Review: The Raging Skillet by Rossi
The Feminist Press | November 10, 2015 | Reviewed by Rebecca Patis
In The Raging Skillet, Chef Rossi, the owner and executive chef of the catering company in New York that this memoir is named after, tells the story of her love of food and cooking, and how this love has evolved over the course of her life. Rossi makes this evolution evident, both through the stories that she tells—which range from adolescent Passover dinners spent in a camper on the interstate, to her job bartending on a cruise, to her personal wedding catering experiences—and through the recipes that she adds at the end of each chapter. The reader can learn a lot about the author as a person simply through the way in which the recipes are written. Although the food being cooked becomes more sophisticated in nature as the book progresses—Rossi begins with recipes for pizza bagels and a Snickers-and-potato-chip casserole, and ends with things like butternut squash soup shots and mango-ginger sauce—the recipes mature without being the slightest bit pretentious, as Rossi employs flexible measuring methods and invites the reader to add his or her own personal touches to whatever is being made.
One thing that I found particularly interesting about Chef Rossi’s memoir was the final chapter, in which she recalls the last family road trip that she took with her parents before her mother passed away. What is arguably the most significant part of that chapter comes when Rossi’s mother rushes to meet her outside the hotel where they are staying, as she is leaving to spend a few days with a friend of hers, and whispers, “Take me with you.” Although Rossi laughs the exchange off at the time, she discusses its more serious implications in hindsight: “. . . I took another look at my mother standing in the parking lot, watching us pull away. I wasn’t so sure it was a joke this time; she’d been watching me drive away for nine years.”
Although this book is a memoir and primarily focuses on the author’s personal journey as a chef and as a person, she frequently returns to the subject of her mother. While the beginning of the book is focused on memories of Rossi’s family as a whole, her mother plays an especially significant role in how she grew up. After she begins living away from home after her parents send her to a Hasidic community in Brooklyn, however, her family is not mentioned very often. Her parents pay her one impromptu visit while she is living in Brooklyn that does not end well, and that is the last that the reader sees of her family for a long time. It isn’t until the middle of the book, when Rossi is beginning to work in earnest as a wedding caterer, that she receives the news that her mother has died suddenly.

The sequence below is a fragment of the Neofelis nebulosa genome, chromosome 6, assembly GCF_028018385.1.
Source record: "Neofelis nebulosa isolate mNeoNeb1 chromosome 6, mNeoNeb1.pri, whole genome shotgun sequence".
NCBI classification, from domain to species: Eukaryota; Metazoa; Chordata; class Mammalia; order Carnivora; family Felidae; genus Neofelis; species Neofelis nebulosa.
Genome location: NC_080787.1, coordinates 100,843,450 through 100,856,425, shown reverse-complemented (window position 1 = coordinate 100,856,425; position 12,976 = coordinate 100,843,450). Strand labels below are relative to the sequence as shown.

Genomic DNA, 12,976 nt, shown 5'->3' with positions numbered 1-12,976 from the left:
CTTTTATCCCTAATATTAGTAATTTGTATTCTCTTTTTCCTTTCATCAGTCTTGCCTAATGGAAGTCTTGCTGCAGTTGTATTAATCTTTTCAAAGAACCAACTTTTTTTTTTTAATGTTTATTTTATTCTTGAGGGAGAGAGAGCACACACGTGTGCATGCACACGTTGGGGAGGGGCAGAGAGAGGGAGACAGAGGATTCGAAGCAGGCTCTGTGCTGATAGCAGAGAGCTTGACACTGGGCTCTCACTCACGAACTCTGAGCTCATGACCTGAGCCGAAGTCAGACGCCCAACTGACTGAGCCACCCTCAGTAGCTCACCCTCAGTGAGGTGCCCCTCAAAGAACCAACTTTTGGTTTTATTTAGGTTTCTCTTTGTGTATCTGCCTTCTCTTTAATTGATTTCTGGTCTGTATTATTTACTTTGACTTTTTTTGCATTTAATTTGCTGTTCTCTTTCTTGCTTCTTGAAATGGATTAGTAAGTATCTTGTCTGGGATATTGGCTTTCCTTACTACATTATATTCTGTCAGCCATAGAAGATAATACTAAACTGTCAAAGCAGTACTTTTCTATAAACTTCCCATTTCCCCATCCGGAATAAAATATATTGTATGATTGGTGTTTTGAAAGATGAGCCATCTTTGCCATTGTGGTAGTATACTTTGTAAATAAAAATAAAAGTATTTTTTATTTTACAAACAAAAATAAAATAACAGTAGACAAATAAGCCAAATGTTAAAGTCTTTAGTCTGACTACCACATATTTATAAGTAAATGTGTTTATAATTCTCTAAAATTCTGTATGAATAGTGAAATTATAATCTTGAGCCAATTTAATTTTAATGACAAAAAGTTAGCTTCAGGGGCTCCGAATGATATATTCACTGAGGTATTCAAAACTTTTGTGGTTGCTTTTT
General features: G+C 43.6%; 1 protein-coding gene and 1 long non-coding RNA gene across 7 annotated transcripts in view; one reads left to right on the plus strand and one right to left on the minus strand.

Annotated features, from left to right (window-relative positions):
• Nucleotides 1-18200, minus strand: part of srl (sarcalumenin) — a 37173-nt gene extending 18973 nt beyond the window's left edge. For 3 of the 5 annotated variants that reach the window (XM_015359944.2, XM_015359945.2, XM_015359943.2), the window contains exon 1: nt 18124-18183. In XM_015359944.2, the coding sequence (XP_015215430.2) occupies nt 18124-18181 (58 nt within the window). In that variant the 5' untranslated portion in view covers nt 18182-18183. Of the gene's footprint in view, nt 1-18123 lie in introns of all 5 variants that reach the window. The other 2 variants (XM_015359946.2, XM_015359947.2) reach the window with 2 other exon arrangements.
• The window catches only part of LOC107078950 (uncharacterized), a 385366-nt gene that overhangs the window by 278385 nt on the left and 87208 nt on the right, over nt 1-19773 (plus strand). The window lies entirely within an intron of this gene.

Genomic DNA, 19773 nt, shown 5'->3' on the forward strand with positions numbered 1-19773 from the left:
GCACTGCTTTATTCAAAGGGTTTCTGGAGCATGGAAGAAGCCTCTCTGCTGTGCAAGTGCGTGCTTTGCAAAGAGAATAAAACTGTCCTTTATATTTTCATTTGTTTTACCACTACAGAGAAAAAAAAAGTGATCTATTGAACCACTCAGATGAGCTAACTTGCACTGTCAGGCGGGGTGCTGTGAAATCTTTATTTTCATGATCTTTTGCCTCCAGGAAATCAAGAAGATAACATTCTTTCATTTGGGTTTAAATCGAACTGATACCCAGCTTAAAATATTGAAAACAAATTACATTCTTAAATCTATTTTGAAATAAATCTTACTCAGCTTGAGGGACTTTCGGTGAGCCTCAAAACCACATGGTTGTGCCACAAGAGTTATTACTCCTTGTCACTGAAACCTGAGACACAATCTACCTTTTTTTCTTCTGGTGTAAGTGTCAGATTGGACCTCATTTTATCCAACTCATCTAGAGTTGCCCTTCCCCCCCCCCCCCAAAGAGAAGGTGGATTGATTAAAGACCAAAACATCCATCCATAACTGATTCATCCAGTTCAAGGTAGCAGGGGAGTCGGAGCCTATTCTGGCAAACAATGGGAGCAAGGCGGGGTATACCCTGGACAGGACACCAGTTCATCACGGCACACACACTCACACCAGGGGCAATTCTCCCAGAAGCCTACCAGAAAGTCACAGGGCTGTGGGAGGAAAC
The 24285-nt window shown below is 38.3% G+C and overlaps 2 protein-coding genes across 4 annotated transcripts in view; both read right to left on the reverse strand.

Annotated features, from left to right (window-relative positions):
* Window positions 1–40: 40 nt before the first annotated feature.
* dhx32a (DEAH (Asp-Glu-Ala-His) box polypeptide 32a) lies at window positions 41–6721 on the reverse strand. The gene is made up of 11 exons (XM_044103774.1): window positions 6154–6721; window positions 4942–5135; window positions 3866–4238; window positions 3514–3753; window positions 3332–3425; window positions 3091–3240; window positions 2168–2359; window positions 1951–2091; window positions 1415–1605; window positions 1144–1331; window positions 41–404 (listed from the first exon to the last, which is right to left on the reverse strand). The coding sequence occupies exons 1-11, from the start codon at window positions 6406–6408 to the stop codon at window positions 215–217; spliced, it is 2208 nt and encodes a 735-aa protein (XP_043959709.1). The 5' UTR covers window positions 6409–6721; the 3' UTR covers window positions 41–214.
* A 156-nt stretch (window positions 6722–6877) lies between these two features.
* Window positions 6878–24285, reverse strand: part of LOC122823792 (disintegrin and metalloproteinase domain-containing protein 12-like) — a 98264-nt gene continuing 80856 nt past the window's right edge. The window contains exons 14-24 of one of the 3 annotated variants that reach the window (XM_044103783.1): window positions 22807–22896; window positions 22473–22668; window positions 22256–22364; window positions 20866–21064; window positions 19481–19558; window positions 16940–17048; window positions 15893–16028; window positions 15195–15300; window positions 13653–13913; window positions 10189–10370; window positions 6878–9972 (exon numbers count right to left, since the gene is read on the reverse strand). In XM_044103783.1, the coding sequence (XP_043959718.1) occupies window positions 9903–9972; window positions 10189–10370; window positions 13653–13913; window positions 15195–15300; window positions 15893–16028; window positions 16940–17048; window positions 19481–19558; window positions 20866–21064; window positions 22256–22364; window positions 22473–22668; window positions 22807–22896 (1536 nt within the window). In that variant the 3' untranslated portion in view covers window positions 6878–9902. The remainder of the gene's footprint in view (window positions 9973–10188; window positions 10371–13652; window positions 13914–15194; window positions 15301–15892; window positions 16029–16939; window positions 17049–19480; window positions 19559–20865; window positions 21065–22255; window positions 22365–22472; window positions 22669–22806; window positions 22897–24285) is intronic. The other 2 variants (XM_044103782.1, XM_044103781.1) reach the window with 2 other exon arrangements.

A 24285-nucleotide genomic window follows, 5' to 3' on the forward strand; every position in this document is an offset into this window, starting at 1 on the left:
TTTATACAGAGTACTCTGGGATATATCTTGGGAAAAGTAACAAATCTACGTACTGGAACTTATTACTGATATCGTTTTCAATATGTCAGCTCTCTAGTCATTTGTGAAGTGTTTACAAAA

Although Rossi does not discuss at length or in great detail how her mother’s death affected her, she more than shows it in how she has written her memoir. Rossi immediately follows the news of her mother’s death with an entire chapter dedicated to her memory, titled “Ross by Way of Goldstein.” In the chapter, she talks about the woman that her mother used to be—a multilingual, violin-playing, poetry-writing mathematician and professor who was, at an earlier point in her life, a lab assistant for Albert Einstein—and the vestiges of that woman that still existed in the mother that she knew.
After Rossi moves away from her family, the story itself seems to move away from them as well. Although Rossi’s mother was clearly a huge part of her life when she was growing up, she was very far removed from her daughter’s culinary career, and was not there for any of the jobs and experiences that helped Rossi to become the person that she is today. Although they kept in touch, they did not see each other often, and their relationship was not what it once had been. The final chapter of Rossi’s memoir ends, not with humor or a sense of fulfillment or happiness, but with regret, as she wonders what might have happened if she had actually taken her mother with her and let her in, not just on that particular trip, but on everything that has happened to her since she left home, and what could have changed if she’d made a different choice.
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The Raging Skillet: The True Life Story of Chef Rossi
November 10, 2015
Posted: Jan 27, 2016
Category: Akashic in Good Company | Tags: Akashic in Good Company, Review, Feminist Press, Rebecca Patis, The Feminist Press, The Raging Skillet, Rossi, Chef Rossi, The Raging Skillet: The True Life Story of Chef Rossi